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Medical Imaging: A Large Market On The Verge Of Massive Disruption

Medical Imaging: A Large Market On The Verge Of Massive Disruption

It is often said that an ideal market for venture investing is a large market on the verge of massive disruption. It is for this reason that the medical imaging market recently came onto my radar. It is a multi-billion dollar market that is on the verge of massive technology and market disruption.

The core technology for radiation-based medical imaging cameras are scintillators. This detector technology was first adopted around 1985 and is comprised of scintillator crystals that convert x-rays and radiation into visible light and a photodiode or photomultiplier tube that converts the light to an electric signal. Sounds like old technology.

From an environmental and health perspective, medical imaging with scintillator technology is not friendly. CT imaging uses significant x-rays that, cumulatively, can put a patient’s health and safety at risk. Many doctors now warn people to limit the number of CT scans in a life-time. Similarly, gamma (nuclear) imaging involves injecting radio-isotopes into one’s body. This procedure is often done to trace cancer.

Historically, venture investing in this market has been a challenge because it is dominated by a small handful of companies including Siemens, GE, Philips and Toshiba. Early-stage companies found it difficult to survive the lengthy development cycles placed on them by the big guys and ultimately could not extract decent technology premiums.

Pangaea has been tracking medical imaging for over a decade and believes that the technology and market is about to go through massive disruption, making for attractive venture investing.

A new type of semiconductor material is on the verge of revolutionize the industry. Cadmium Telluride (CdTe) and Cadmium Zinc Telluride (CZT) semiconductors are able to provide improved imaging at much lower levels of radiation dose.

These semiconductors are being deployed today in nuclear and dental imaging and are being developed for much larger applications such as x-rays and CT imaging. The benefit is similar: lower x-ray dosage with better image quality. However, the technical challenge for CT imaging is greater than gamma imaging. Gamma detectors need to read approximately 100 counts per second per mm2 while CT detectors need to read approximately 40 million counts per second per mm2.

CZT could be the ideal semiconductor material for this application. Its atomic absorption rate is over 20 times greater than silicon. The challenge is that CdTe and CZT crystals are incredibly difficult to grow at reasonable yields. Two particular material properties of CZT present unique crystal growth challenges. It has very poor thermal conductivity, making it difficult to grow single-grain crystals, and it has a non-congruent melting point which makes uniformity a challenge. In our view, any company able to grow CZT crystals at over 60% yield is very interesting. The only company we know that is able to do this is Redlen Technologies.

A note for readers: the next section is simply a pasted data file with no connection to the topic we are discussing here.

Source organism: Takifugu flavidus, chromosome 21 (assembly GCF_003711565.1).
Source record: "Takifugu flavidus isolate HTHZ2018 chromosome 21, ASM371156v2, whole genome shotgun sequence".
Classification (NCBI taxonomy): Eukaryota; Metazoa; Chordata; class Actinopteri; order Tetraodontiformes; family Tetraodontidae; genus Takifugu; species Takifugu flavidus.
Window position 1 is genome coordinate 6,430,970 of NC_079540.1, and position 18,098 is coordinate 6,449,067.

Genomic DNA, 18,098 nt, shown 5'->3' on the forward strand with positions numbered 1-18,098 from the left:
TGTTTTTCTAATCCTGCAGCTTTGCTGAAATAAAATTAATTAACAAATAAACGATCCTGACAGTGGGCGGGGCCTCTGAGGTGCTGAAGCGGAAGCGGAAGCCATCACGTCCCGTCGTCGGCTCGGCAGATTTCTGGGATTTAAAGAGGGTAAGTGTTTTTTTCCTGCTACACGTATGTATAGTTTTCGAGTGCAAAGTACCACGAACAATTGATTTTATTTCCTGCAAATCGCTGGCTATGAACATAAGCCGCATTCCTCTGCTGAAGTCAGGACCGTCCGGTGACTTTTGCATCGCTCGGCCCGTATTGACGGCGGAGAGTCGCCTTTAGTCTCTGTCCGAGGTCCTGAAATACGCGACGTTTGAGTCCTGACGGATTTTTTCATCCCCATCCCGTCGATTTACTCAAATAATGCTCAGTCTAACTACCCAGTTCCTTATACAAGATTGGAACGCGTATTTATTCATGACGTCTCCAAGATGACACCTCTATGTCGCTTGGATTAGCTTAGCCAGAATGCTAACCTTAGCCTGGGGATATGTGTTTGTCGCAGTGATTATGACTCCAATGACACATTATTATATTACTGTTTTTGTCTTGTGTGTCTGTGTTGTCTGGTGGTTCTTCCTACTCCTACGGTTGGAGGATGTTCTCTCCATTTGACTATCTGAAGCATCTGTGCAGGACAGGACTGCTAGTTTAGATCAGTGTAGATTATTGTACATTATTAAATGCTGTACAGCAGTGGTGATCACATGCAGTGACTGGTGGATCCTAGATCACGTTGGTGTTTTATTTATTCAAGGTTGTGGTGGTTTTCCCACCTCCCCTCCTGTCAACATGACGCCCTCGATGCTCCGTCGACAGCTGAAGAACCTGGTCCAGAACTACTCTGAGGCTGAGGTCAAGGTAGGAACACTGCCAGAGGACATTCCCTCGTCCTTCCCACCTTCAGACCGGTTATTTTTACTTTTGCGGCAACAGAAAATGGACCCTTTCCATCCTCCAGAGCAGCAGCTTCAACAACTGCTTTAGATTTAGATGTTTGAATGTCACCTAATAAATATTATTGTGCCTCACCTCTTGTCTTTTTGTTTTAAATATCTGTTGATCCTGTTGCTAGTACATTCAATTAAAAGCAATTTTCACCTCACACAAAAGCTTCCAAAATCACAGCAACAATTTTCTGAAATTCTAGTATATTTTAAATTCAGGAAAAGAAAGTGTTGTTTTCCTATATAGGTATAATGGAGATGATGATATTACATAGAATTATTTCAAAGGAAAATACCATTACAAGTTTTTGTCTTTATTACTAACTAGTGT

We also believe the market is about to under go massive disruption as well. Samsung purchased US based CT Scanner developer Neurologica last year, leading us to believe it will launch a CT scanner fairly soon. The Chinese are not far behind and are seen as a potential low cost competitor. Pangaea believes that technology adoption will accelerate if Samsung and the Chinese enter the medical imaging market.

Pangaea has made several semiconductor investments and tracts the adoption of next generation semiconductor materials like gallium nitride, gallium arsenide, silicon carbide, aluminum nitride, CdTe and CZT. Medical imaging may be the next market to benefit from improved crystal growth and semiconductor fabrication.

General Partner, Pangaea Ventures Ltd. Chris is the founder of Pangaea and has been working with cleantech and advanced material companies since 1997. Chris is a lawyer by training and served as a partner with Osler, Hoskin & Harcourt.View Chris Erickson's profile on LinkedIn

Comments

  • Guest
    Mark Wendman Tuesday, 20 August 2013

    the larger disruption, rather than detector materials, will be the use of laser based tomographic and chemical (metabolic) imaging. There is work using laser based photoacoustics, that easily images safely ( ?1.3um) to say imaging at lower resolution ( instrumentation limited ) of entire cranium. If the electronics instrumentation was improved ( not hard to envision ) a revolution in tomographic 3D imaging might occur. Key is where MRIs often use dangerous ( kidney killing ) gadolinium based contrast agents, the unusual imaging selectivity in laser based photoacoustics is merely spectrally based. Actually a very cool technology in early stages, barely comprehended as to potential for game changing market shifts, if proper effort was brought to bear.

    I do think your observations regarding detector improvements are important and a nearer term lower risk investment thesis. ( into larger markets presently )

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